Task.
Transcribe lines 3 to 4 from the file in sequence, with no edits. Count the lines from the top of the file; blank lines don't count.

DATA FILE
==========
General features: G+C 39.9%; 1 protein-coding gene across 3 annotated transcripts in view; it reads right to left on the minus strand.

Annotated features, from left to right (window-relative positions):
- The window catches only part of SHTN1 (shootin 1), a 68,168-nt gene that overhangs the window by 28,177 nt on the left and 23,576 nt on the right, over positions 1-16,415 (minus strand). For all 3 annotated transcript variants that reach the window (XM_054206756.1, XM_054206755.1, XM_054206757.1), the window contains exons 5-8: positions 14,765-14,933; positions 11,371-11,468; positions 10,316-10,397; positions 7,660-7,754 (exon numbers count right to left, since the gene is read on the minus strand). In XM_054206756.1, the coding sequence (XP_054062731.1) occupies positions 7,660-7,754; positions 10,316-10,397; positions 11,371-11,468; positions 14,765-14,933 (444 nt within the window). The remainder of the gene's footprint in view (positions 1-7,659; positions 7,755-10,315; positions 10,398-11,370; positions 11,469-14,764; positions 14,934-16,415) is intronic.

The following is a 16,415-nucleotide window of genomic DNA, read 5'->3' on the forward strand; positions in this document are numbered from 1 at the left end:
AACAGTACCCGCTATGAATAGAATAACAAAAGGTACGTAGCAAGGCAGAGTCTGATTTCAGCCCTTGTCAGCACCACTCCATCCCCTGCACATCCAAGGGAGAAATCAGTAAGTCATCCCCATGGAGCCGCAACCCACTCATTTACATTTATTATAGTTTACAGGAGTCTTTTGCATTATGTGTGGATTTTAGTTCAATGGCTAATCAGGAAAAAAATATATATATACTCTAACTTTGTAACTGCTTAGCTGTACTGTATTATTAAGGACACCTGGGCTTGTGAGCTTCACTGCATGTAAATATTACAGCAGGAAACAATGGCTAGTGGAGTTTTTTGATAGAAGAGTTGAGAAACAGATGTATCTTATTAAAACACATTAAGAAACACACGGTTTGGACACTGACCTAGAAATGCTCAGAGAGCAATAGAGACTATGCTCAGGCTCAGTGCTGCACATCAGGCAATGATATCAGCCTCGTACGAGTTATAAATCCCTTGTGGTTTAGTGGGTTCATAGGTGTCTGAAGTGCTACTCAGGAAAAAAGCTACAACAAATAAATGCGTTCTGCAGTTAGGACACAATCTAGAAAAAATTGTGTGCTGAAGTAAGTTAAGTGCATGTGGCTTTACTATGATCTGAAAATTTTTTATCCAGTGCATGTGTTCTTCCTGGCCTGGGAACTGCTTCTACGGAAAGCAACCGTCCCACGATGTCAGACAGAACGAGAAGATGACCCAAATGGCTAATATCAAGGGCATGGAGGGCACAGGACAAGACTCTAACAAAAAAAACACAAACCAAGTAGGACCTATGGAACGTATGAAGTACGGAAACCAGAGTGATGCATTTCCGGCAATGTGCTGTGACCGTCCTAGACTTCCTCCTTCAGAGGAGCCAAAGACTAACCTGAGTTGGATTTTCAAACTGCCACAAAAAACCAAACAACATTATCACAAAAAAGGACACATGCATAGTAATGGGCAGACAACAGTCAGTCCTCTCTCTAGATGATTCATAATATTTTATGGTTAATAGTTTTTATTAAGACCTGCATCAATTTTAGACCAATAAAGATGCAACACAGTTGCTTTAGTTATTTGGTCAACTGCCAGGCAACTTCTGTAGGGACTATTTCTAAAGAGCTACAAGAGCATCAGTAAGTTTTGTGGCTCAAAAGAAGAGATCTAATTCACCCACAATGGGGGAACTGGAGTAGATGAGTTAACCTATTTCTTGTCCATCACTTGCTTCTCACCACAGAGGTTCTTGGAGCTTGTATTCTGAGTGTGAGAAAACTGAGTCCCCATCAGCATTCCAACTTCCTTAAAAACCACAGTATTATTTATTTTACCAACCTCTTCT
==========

- The window catches only part of SHTN1 (shootin 1), a 68,168-nt gene that overhangs the window by 28,177 nt on the left and 23,576 nt on the right, over positions 1-16,415 (minus strand). For all 3 annotated transcript variants that reach the window (XM_054206756.1, XM_054206755.1, XM_054206757.1), the window contains exons 5-8: positions 14,765-14,933; positions 11,371-11,468; positions 10,316-10,397; positions 7,660-7,754 (exon numbers count right to left, since the gene is read on the minus strand). In XM_054206756.1, the coding sequence (XP_054062731.1) occupies positions 7,660-7,754; positions 10,316-10,397; positions 11,371-11,468; positions 14,765-14,933 (444 nt within the window). The remainder of the gene's footprint in view (positions 1-7,659; positions 7,755-10,315; positions 10,398-11,370; positions 11,469-14,764; positions 14,934-16,415) is intronic.

The following is a 16,415-nucleotide window of genomic DNA, read 5'->3' on the forward strand; positions in this document are numbered from 1 at the left end: